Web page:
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Choosing between the stakeholder and the audience

Stakeholders can supply focus and drive, but their personal lens can warp the clarity of communications.

Do you want to impress one stakeholder or have the best impact on the audiences?

I don’t mean to raise the old argument of whether to do exactly as the client asks, or deliver what the client actually needs. Client relationships and project scopes are complex for sure.

I mean to address the tension between what a single influential but unfocused stakeholder wants and what the audience needs to know when it comes to crafting a good article / communiqué.

Stakeholders may not be communicators, and they may or may not have power and a ‘real’ stake in our work. If they wanted to control every crossed t and dotted i, wouldn’t they have chosen to be communicators instead of managers or directors? Have they not engaged the best people (you and your comms team) to take care of the nitty gritty, the hard stuff and the soft stuff?

But when a stakeholder wants something, they want it, and you feel under pressure to deliver that ‘want’ alongside the professional desire to craft a communication for the benefit of the audience. I feel under pressure anyway. I don’t mean to argue, but I do have to represent the ‘unheard’ audience to the stakeholder don’t I? The stakeholder knows what they want, but how do they know what the audience needs, and wants?

How do you? How do I?

I hope I know something of my audience. In the office, I don’t write for me. Here at kilobox.net I don’t just write for me. During the day I write for my colleagues, for our staff, for our people. During the night I write for you (and a little for me). I’ve honed my empathy for the audience over several years. As I write paragraphs, I don’t just check the meaning of the text, I ask myself how other people could interpret the message. I ask myself how a busy person might scan-read the article; what will they take away? I ask myself what a disengaged, miserable-in-their-job person might feel as they read the 400 dull words. I wonder what a more knowledgeable individual will think of what I’ve written in my ignorance.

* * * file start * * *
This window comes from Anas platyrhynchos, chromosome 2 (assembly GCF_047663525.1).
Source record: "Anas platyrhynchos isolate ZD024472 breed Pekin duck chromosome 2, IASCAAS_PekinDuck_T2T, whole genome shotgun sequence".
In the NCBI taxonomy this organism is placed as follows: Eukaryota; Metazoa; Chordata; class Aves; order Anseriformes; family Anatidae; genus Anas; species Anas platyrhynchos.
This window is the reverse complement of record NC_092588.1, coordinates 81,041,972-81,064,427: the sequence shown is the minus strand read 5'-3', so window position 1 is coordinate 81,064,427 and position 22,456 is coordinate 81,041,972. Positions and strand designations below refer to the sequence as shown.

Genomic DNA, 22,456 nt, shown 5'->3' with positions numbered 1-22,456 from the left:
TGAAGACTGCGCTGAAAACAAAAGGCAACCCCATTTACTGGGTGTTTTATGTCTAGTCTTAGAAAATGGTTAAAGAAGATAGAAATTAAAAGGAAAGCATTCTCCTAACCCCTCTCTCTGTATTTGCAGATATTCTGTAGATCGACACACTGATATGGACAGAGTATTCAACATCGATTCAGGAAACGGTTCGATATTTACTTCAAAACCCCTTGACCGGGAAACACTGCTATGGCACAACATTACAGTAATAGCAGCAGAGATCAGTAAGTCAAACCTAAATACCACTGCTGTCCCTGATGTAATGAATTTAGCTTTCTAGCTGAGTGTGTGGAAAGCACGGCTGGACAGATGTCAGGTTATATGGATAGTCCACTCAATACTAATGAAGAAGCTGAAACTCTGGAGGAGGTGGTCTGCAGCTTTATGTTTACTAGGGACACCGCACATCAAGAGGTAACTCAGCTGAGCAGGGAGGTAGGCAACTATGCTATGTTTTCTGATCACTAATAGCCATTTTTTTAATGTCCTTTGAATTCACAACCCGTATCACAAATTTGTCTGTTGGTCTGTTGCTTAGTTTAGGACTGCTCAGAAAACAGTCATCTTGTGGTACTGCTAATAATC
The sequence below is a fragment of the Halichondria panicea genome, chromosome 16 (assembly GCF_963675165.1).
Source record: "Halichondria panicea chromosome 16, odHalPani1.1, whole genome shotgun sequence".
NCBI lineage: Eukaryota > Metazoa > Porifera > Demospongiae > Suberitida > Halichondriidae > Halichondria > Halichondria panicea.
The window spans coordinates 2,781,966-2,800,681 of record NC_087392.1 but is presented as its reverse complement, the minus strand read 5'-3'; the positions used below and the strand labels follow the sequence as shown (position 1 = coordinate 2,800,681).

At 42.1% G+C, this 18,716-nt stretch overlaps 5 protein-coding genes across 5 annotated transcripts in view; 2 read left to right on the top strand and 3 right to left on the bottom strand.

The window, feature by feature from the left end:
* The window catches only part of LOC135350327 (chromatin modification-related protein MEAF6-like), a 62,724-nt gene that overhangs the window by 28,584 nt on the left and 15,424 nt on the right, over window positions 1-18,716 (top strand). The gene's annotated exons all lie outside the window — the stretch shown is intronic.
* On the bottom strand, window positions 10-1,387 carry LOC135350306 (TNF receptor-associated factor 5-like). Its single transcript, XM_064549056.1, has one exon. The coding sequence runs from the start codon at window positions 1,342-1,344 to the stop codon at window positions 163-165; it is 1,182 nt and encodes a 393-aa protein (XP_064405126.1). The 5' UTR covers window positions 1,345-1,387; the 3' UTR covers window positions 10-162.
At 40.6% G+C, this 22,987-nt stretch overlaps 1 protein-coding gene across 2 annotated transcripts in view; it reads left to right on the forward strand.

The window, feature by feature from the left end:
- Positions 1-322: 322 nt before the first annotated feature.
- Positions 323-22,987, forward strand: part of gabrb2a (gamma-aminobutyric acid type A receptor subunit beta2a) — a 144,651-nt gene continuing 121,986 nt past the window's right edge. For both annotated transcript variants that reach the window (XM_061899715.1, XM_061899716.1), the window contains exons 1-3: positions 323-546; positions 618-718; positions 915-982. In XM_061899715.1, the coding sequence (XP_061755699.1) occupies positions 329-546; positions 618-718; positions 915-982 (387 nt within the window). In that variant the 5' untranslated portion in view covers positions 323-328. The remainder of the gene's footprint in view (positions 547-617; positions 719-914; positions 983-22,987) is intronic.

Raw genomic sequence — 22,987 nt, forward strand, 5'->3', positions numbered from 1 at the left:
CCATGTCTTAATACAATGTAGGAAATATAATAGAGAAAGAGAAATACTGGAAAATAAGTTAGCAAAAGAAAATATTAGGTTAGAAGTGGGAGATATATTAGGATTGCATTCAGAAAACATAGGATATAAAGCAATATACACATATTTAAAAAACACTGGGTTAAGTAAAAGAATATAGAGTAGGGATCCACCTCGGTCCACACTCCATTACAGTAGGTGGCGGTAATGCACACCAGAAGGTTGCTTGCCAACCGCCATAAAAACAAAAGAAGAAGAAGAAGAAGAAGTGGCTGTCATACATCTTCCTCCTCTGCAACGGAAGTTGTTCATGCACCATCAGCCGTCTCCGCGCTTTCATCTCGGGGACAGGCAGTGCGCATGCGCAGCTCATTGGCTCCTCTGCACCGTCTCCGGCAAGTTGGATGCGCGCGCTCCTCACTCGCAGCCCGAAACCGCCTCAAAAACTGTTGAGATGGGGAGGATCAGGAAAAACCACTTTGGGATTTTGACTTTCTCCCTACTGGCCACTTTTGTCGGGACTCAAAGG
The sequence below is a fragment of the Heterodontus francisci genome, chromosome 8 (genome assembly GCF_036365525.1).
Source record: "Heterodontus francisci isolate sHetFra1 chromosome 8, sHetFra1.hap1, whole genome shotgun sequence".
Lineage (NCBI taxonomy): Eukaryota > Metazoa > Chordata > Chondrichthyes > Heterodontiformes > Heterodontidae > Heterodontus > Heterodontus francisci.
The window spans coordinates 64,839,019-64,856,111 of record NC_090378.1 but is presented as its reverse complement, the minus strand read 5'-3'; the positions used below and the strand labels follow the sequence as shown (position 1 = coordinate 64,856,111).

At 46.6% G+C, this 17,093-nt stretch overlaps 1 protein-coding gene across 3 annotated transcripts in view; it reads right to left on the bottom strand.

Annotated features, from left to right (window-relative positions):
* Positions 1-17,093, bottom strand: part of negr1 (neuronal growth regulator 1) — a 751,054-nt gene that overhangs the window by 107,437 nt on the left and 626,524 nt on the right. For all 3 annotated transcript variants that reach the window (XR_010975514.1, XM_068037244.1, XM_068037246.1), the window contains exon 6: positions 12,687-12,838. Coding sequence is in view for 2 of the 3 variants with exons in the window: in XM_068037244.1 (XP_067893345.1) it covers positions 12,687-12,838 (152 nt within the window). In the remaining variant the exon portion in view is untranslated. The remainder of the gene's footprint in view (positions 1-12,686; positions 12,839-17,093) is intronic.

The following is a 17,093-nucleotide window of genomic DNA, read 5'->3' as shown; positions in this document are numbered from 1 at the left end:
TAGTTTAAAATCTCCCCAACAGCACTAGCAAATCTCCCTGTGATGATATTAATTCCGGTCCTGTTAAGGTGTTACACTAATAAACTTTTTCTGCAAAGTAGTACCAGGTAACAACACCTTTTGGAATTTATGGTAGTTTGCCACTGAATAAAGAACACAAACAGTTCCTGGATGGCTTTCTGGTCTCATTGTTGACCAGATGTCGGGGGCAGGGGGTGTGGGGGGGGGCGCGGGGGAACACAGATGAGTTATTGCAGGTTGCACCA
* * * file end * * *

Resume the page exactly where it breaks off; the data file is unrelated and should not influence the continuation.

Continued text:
I try to consider the small picture, the nuts and bolts, and also the big picture, the way this article fits in to our ethos and overarching ways of work.

There’s nothing stopping a stakeholder from going through these reflections, nothing at all. I just don’t believe they do. I am genuinely sorrowful that I have a certain amount of arrogance within me. I want it to be simple pride in my work, but I know it borders on arrogance and self-importance. But you’ve read my blog before, so you’ve already forgiven me I’m hoping.

I twist myself through several thought experiments in order to consider how a written article will land with the audiences, I just don’t believe casual communicators take the time to do so.

So what do you do when the stakeholder, who doesn’t really care about the communication but wants what they want, wants something said, in a certain way, that will be detrimental to an audience? Or goes against previously agreed standards and principles?

We have to work for our stakeholders, but we have to work for our audience as well.

Do you choose the stakeholder, and advance your reputation and career prospects, or do you choose the audience, and, erm…

I know the answer is that “one chooses both, they are not exclusive to each other” but I’m unsure I’ve got the agility or acumen to compromise on quality. What’s your advice?

[Wedge]

Photo credit: kozumel

5 comments
  1. Great post. Helluva dilemma, but one which is faced every day where I work as well. All too often we’re sucked into the C-suite internal politics and end up bowing to their demands instead of sticking to what we believe in – the JFDI attitude of the senior guys forces us into giving the CEO what they want instead of fighting the corner of the audience.

    Still battling with it…

    Dave

    P.S. Keep the blog posts coming – love em!

  2. Thak you Dave, good of you to say so.

    I see from your comment that we experience similar concerns, and I always love the JFDI acronym (ocassionally i use it myself)!

  3. It certainly cuts down the argument “well, we *could* do it THIS way, or maybe…” quickly and effectively!!

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